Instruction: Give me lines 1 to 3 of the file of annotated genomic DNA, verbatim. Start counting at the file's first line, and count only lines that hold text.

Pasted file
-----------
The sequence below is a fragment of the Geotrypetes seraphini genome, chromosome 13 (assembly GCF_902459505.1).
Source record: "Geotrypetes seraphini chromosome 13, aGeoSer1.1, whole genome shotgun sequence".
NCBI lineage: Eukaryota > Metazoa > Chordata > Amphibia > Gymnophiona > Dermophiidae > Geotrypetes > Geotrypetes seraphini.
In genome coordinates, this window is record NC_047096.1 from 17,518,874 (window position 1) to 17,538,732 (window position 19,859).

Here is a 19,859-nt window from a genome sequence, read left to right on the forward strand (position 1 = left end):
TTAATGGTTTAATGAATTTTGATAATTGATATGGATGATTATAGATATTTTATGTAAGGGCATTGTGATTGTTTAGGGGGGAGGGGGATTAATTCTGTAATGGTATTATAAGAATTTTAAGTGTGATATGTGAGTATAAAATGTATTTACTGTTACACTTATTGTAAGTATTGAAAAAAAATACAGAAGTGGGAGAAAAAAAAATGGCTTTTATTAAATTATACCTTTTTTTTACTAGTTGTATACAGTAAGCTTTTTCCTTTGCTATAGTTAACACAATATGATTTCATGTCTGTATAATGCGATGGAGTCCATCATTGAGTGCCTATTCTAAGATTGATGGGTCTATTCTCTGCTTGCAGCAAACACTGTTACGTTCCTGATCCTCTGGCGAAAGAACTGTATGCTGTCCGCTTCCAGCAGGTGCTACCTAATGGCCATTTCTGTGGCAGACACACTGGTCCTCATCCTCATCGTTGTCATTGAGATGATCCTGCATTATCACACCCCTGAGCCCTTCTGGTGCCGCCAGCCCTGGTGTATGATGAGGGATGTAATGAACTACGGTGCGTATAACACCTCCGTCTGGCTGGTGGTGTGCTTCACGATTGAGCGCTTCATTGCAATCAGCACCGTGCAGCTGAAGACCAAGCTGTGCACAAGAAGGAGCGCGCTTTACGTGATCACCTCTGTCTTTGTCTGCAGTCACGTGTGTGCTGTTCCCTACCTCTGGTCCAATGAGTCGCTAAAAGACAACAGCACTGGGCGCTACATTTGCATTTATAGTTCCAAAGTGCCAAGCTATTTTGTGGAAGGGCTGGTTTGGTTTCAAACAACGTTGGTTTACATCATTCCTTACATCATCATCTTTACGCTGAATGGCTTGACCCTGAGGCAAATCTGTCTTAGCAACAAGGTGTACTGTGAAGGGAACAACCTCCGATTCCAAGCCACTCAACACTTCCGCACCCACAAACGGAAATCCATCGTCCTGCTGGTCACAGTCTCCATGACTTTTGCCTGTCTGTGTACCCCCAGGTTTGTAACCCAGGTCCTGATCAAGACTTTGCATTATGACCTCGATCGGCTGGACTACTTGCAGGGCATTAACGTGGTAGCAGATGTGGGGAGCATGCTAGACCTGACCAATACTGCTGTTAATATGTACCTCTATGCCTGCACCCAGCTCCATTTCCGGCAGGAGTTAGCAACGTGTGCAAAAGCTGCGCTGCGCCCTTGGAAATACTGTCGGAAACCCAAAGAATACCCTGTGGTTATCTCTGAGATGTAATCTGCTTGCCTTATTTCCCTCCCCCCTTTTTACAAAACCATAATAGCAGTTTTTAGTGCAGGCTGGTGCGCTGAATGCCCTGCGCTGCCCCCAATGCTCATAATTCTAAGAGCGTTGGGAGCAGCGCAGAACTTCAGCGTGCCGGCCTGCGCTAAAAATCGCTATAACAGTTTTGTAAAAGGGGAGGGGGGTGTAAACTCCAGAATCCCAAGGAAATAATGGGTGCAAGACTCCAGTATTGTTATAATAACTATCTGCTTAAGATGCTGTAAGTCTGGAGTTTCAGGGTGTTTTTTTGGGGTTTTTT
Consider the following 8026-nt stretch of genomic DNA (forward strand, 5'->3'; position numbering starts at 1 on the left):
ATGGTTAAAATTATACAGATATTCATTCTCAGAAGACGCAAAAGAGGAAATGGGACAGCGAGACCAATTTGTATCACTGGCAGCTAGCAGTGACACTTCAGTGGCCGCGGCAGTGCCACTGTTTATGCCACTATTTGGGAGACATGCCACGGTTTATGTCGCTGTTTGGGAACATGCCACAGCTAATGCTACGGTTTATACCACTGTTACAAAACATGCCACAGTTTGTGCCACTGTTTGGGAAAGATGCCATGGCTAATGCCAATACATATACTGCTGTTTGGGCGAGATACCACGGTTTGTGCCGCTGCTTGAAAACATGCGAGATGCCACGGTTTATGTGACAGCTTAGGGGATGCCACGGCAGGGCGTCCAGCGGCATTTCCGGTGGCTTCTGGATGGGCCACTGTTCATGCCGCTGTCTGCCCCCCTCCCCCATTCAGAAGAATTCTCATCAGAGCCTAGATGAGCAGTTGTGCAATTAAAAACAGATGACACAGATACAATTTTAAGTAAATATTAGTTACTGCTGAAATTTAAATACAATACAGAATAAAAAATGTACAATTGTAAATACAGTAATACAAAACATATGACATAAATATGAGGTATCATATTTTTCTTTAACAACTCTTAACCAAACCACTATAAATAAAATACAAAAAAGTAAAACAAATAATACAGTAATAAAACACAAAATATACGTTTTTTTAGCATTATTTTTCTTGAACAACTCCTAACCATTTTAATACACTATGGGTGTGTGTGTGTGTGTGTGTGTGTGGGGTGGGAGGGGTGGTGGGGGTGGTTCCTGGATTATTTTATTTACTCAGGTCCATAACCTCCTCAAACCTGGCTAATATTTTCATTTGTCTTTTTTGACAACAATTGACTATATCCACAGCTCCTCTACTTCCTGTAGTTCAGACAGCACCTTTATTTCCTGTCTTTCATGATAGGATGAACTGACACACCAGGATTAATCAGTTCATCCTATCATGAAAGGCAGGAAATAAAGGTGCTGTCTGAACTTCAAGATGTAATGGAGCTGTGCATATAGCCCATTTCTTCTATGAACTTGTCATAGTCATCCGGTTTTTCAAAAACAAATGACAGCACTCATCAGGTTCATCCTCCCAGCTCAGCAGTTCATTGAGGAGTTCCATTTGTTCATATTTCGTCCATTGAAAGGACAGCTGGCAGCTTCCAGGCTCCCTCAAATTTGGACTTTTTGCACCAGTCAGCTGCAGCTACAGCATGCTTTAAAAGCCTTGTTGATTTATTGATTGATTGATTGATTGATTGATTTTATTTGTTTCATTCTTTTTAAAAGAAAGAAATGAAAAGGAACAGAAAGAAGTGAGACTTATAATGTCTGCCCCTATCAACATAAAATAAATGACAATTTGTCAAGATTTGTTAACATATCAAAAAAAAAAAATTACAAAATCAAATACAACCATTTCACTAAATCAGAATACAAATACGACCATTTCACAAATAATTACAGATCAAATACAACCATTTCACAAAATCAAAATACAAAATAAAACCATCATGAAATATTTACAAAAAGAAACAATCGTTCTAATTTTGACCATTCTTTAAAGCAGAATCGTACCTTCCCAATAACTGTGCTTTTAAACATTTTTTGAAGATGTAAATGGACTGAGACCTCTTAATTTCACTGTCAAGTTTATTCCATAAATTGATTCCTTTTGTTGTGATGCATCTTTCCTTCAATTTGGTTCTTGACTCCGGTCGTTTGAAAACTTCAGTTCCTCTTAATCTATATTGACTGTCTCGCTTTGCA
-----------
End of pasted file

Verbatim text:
The sequence below is a fragment of the Geotrypetes seraphini genome, chromosome 13 (assembly GCF_902459505.1).
Source record: "Geotrypetes seraphini chromosome 13, aGeoSer1.1, whole genome shotgun sequence".
NCBI lineage: Eukaryota > Metazoa > Chordata > Amphibia > Gymnophiona > Dermophiidae > Geotrypetes > Geotrypetes seraphini.